The human heart was—and remains—a mystery to me. But I’m learning. I have to. —Anthony Bourdain

On letting go of things that no longer fit

I quote this, not as a vague comment on my relationship (We’re happy, thank you for asking), but of life in general. As part of the *new year* the girls in the house decided to clean their closets for things to give away, and it hit me how my philosophy in getting rid of the clothes in my space now parallels how I relate to the people in my life. It was simple, if I can no longer see myself ever fitting in it, or I can no longer see myself in it even if it did, I’ll let it go (cue Elsa in the ice gown).

I got rid of about a third of my things. I heard that a lot of the things that no longer fit went to a younger, very skinny cousin that lives down the street, and the rest, mom will distribute to where she sees it fit to go.
I’m turning thirty (GASP!) this year and I have to accept that even though you feel a certain fondness for things and people, there comes a time to let go when it just doesn’t fit anymore. No matter how much you try, too much time has passed, too many things have been missed. There are too many hurts that leave scars that in its wake, people stop caring about each other.

Wait. I’m not talking about clothes anymore am I?

Yes. People. Friends, in fact. They fall away, and move on without you. That happens when you grow apart, find new friends, find yourself a whole different person from the one they knew. And it’s not one person’s fault, (I hope) as friendships, like relationships are a two way street. When they reach out to you, ask you to lunch, or dinner, or a party, and you find yourself refusing for one reason or another, too many invitations later, you’re not part of the invite anymore. You feel hurt. You forget that you’ve been asked so many times and said n20151124_145549o so many times, they’ve gotten tired of your excuses.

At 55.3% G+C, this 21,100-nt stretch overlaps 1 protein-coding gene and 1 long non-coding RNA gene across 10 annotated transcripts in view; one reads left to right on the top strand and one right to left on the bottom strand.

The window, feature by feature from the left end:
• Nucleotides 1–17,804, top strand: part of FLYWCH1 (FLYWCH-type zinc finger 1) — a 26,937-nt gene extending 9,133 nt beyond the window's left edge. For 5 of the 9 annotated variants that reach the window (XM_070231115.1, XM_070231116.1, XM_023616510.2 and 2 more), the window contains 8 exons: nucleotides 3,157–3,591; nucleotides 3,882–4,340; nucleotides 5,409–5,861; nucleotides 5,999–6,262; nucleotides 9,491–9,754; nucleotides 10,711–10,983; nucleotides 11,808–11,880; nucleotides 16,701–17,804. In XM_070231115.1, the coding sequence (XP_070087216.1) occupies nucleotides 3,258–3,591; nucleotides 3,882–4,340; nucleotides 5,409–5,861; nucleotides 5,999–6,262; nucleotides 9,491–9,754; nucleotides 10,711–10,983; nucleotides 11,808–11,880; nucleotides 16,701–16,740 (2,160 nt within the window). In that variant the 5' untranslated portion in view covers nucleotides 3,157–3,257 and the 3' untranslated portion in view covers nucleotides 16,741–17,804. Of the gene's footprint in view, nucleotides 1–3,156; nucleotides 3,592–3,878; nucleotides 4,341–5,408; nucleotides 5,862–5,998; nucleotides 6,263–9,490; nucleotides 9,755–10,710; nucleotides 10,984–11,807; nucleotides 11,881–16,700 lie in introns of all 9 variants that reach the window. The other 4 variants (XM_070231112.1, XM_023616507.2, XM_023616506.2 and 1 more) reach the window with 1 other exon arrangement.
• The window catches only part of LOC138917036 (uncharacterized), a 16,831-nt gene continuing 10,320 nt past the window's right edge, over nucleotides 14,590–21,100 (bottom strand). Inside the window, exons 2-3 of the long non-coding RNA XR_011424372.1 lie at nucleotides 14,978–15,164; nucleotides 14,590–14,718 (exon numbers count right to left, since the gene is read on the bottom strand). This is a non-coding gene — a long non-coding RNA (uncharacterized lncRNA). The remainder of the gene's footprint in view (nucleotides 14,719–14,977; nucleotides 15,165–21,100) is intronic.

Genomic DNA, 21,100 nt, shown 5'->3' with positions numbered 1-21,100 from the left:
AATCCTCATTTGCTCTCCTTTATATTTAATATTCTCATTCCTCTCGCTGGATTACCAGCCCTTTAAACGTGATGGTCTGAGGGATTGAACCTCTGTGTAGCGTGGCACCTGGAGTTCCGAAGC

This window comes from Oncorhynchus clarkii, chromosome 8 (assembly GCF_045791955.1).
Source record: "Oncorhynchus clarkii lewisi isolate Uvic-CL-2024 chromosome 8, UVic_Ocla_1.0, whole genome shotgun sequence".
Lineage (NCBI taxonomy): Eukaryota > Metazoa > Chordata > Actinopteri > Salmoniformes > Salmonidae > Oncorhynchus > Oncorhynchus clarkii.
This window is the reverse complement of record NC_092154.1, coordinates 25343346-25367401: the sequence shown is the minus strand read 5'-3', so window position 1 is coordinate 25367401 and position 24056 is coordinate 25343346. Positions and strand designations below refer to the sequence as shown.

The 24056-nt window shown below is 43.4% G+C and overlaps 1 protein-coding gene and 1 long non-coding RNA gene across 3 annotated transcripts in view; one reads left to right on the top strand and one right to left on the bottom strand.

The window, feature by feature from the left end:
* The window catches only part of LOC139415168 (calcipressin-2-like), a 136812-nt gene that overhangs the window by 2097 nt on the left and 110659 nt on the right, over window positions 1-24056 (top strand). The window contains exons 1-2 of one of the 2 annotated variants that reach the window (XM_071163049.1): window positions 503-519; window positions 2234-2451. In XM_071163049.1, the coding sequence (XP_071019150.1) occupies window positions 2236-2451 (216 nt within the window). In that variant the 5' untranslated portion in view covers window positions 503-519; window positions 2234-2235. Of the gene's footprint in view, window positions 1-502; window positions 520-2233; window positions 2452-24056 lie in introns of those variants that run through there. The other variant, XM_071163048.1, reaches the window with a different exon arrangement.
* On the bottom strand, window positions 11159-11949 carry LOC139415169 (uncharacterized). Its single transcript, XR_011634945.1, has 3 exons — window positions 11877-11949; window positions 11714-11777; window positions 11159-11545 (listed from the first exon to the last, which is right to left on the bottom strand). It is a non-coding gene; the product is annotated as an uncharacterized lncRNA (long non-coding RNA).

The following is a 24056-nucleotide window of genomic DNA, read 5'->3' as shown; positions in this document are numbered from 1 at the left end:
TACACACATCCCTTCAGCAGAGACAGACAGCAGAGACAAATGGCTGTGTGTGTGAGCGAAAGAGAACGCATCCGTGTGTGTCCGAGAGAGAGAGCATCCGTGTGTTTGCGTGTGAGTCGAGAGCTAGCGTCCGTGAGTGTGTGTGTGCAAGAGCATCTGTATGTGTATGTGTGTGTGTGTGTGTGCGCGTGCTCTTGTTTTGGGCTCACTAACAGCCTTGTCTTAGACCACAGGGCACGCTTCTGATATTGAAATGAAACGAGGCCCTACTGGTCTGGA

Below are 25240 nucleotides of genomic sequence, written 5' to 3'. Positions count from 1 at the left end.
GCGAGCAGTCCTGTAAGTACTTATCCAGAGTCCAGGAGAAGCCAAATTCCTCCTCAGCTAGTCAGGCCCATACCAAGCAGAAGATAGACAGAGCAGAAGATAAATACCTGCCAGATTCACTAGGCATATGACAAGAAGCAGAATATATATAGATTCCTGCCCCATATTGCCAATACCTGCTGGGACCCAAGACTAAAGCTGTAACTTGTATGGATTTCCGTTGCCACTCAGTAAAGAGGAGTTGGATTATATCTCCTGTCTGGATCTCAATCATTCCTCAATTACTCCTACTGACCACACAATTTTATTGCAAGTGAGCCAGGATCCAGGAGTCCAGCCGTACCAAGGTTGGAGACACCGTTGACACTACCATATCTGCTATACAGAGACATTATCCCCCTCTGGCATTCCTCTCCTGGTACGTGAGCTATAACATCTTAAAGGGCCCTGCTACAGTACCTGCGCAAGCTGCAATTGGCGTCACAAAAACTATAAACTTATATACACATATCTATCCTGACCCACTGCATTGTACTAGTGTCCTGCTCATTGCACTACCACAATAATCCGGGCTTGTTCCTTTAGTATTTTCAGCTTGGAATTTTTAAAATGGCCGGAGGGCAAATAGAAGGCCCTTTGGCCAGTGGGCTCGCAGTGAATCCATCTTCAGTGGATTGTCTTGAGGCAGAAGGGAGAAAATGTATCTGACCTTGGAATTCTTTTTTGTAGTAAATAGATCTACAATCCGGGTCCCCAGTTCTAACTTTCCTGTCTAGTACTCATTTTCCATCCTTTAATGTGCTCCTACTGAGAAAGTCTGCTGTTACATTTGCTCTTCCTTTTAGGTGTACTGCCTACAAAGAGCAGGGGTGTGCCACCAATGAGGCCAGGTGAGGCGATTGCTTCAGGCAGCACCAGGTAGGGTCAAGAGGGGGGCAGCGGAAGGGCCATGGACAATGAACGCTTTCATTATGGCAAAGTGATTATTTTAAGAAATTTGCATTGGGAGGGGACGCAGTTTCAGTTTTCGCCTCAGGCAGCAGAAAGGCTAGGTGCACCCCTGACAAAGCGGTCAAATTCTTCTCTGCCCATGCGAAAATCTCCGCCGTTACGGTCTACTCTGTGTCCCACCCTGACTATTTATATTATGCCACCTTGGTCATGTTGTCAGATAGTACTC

When you try and keep in touch after such a long time you forget who they are, or not know them anymore because you didn’t make the effort to do so in the months or years you were away. They’ve moved on and become busy with their careers, families, significant others, that you lose commonalities, or even things to talk about. Conversations become stunted, awkward, and you can’t wait for the one dinner you show up to, to end.


I guess I’m writing this as a love letter to the friends I’ve let go of, and those who will move on from my life in the future. For one reason or another, you’ve all helped shape who I am, whether to push me to become stronger because of misunderstandings and pain that have been shared, or through your positivity and generosity. It sounds cheesy, but I wish you all the joy and happiness that you truly deserve in life, and even if we are no longer in each other’s presences, know I am ecstatic for your accomplishments and weep with you in your disappointments.


What (or who) are you letting go of this year?

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